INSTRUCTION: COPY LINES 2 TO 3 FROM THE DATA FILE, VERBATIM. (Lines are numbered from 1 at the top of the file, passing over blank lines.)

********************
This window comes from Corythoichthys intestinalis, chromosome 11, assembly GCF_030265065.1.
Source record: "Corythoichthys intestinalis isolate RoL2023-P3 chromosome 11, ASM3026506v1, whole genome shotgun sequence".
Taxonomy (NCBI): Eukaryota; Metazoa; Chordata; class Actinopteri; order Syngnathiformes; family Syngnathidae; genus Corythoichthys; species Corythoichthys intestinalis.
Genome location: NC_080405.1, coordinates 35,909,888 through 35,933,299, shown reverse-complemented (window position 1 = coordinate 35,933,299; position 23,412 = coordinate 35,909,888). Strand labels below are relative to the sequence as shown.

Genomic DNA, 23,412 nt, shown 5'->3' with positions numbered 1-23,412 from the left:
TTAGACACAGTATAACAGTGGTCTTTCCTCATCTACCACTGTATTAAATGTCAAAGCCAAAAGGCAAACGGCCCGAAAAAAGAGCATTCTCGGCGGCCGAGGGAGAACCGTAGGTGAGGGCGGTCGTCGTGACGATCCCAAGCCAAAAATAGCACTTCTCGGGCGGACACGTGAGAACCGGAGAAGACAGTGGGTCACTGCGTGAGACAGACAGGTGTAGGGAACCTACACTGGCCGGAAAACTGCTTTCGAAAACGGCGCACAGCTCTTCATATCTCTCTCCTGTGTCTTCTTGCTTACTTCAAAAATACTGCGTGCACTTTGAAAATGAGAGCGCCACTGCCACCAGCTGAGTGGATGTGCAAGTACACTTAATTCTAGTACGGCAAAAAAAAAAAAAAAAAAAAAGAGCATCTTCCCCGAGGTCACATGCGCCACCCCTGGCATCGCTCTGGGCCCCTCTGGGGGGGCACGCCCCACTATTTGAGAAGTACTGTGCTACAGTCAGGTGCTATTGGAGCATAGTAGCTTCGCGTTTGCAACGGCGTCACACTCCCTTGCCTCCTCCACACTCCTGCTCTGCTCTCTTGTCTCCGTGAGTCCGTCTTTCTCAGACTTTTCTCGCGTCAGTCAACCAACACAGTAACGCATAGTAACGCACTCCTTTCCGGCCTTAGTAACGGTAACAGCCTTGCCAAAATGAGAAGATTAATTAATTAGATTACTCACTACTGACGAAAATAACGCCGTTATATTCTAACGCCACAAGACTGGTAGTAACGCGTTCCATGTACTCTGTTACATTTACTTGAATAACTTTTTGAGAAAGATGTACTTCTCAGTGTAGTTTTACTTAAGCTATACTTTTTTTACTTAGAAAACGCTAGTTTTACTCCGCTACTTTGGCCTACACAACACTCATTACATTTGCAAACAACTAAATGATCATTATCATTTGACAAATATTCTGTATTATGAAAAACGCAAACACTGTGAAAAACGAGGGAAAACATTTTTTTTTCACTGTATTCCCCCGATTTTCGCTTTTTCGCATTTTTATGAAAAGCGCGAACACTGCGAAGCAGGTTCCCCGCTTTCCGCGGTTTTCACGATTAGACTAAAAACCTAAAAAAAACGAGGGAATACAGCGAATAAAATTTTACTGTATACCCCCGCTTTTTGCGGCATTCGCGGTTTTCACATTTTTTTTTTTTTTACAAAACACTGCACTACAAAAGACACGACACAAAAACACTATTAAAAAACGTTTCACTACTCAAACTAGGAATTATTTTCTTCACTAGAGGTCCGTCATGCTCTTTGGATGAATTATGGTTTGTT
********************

Source record: "Corythoichthys intestinalis isolate RoL2023-P3 chromosome 11, ASM3026506v1, whole genome shotgun sequence".
Taxonomy (NCBI): Eukaryota; Metazoa; Chordata; class Actinopteri; order Syngnathiformes; family Syngnathidae; genus Corythoichthys; species Corythoichthys intestinalis.